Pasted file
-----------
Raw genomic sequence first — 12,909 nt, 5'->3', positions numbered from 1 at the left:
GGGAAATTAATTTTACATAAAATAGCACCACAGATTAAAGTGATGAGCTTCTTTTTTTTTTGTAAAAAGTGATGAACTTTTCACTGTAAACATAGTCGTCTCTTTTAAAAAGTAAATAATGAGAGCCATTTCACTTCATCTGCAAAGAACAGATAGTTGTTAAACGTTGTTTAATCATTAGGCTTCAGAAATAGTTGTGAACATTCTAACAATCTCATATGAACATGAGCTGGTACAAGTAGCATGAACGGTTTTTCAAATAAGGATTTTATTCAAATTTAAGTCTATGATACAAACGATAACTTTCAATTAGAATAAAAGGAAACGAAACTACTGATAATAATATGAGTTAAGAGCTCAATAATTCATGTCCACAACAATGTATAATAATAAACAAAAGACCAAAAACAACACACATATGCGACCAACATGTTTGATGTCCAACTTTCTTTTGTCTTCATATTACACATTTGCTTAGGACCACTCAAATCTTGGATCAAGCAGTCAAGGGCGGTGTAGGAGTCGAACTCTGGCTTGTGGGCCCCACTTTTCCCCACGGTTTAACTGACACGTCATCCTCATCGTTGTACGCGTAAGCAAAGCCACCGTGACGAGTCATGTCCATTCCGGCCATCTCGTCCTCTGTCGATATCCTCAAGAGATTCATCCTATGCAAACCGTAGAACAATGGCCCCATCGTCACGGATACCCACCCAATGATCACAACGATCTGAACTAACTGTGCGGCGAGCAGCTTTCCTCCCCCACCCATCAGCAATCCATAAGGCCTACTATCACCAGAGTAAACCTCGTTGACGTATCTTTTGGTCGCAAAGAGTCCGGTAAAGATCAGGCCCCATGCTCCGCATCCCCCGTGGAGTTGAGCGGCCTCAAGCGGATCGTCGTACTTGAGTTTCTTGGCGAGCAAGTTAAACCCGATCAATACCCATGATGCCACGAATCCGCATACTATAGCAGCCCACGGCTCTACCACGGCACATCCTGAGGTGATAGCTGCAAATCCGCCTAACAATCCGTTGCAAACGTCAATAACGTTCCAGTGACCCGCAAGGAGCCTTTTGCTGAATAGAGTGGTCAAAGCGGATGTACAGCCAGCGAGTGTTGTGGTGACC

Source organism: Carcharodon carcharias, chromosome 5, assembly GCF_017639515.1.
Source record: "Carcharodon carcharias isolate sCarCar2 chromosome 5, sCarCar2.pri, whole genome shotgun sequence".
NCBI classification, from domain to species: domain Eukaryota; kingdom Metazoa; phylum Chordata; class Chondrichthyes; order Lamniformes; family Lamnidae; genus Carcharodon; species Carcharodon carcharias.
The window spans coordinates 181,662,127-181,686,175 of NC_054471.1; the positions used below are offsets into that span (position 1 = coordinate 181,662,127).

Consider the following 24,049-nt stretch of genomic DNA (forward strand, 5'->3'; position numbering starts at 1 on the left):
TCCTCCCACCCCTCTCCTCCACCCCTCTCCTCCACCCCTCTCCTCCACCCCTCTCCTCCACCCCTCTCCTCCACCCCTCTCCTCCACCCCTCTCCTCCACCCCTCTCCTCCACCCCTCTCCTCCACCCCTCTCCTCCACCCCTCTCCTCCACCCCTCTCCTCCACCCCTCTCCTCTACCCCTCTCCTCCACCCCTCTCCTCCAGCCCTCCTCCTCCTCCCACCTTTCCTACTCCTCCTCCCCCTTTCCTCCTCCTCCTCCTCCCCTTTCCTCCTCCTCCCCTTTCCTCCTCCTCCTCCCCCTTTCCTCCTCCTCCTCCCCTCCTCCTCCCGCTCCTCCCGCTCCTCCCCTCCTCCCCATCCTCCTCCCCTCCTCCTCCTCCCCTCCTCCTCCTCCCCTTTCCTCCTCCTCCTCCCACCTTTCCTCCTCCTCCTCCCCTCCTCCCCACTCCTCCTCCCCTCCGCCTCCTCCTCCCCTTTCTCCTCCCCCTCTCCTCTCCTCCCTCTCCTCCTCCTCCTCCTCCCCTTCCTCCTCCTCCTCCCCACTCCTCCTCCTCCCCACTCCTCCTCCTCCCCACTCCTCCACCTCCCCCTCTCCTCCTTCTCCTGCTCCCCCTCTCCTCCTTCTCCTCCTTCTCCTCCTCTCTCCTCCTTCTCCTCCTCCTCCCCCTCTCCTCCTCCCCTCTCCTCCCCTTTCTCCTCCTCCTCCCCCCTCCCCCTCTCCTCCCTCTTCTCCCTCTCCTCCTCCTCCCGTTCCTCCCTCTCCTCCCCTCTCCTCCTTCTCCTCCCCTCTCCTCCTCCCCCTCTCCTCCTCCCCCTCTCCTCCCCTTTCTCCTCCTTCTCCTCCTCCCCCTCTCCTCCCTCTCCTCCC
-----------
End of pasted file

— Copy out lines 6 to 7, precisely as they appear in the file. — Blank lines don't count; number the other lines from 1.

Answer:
The window spans coordinates 181,662,127-181,686,175 of NC_054471.1; the positions used below are offsets into that span (position 1 = coordinate 181,662,127).

Consider the following 24,049-nt stretch of genomic DNA (forward strand, 5'->3'; position numbering starts at 1 on the left):